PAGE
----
Robert Murphy at Crash Landing comments on the following phenomenon:
It always amazes me when someone will complain about the government on some issue, and then some blowhard comes back with, "You're lucky you live in a country where you have the right to criticize the government."
And the guy says it like the critic is a whiny teenager or something complaining to her parents about only getting the $300 cell phone rather than the $500 one she really wanted.
I’ve seen this come from people on both Left and Right. It’s an interesting phenomenon, but it’s not a surprising one. Statism has adapted to the post-Enlightenment world- very few people go around saying that the peasants need to shut up and do what they’re told because freedom is an evil thing that would destroy the beneficent natural hierarchy God has ordained. Plenty of people still believe that (except for the “God” part, usually) but it’s gauche to actually say it now that classical liberalism’s brief period of intellectual ascendancy has made it unfashionable to actually attack freedom explicitly. Instead, one must attack freedom in the name of freedom. On the Left, the idea of positive rights to supplement the supposed “emptiness” of the negative right to life, liberty, and property serves this purpose. On the Right, “freedom” seems to have taken on a purely nationalistic meaning of “not ruled by foreigners”- freedom in the sense in which the Spartans were “free.”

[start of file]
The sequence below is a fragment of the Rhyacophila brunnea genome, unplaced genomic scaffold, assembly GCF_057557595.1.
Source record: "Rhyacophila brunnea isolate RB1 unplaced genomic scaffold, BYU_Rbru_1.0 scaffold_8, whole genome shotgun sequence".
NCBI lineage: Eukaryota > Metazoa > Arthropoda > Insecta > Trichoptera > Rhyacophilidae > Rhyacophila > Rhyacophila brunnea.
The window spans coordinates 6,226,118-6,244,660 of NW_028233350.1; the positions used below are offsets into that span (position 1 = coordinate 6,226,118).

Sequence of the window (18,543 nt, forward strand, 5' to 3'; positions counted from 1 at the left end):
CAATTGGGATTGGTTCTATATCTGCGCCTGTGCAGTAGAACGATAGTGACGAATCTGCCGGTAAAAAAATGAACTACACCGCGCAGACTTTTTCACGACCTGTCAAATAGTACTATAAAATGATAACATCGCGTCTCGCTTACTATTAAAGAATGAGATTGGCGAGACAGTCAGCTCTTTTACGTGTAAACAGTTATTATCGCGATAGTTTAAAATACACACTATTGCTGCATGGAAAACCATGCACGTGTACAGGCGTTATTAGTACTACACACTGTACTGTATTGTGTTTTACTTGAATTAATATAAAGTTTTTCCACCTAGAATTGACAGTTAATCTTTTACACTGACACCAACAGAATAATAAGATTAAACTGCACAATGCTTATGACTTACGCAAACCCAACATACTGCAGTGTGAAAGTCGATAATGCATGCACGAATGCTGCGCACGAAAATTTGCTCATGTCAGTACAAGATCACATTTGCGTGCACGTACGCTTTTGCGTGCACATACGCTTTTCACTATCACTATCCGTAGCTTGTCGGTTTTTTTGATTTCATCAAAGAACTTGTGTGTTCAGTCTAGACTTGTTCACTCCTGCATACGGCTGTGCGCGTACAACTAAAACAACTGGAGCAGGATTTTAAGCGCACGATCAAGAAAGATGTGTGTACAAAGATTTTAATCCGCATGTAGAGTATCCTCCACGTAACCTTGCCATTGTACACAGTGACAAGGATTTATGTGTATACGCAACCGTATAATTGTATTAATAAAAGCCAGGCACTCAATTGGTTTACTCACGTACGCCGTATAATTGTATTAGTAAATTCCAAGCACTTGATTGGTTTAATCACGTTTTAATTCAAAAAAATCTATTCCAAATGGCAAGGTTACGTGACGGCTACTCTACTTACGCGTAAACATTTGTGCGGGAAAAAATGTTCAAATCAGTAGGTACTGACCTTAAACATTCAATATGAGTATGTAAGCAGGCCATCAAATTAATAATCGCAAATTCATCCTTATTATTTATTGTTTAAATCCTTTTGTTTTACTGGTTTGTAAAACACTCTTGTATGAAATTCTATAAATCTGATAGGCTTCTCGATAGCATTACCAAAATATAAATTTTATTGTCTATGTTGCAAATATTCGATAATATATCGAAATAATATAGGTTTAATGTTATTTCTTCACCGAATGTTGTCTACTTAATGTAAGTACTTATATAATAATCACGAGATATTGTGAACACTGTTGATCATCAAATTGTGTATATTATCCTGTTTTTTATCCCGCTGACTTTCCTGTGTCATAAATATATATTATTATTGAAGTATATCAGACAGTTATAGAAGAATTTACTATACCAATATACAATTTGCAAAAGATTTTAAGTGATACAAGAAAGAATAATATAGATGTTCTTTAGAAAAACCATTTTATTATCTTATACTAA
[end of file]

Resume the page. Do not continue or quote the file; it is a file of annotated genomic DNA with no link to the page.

I've frequently noticed that free speech is often used as a legitimizing tool for the government, in much the same way that democracy is; as long as you have free speech, you are supposedly still “free” and have nothing to really object to. (The fact that this defends the right most valuable to academics, journalists, artists, etc. while denigrating every other right is almost certainly not a coincidence. If you start thinking about left-wing statism as an expression of the interests of the intellectual/opinion-shaping class, it starts making a lot more sense.) No matter how utterly oppressed you are, it’s not really oppression or injustice as long as you have the right to bitch about it- and you shouldn’t bitch about it, because the fact that you still have the right to do so proves that you have no cause for serious complaint. Thus, people can declare that freedom is precious- and something we ought to be grateful to our rulers for providing- while pushing a concept of “freedom” that is utterly empty. If people buy it, as many do, they’ll ignore the loss of meaningful freedom to actually govern their own lives, and instead babble endlessly about how precious the mess of pottage they’ve been given as a replacement is.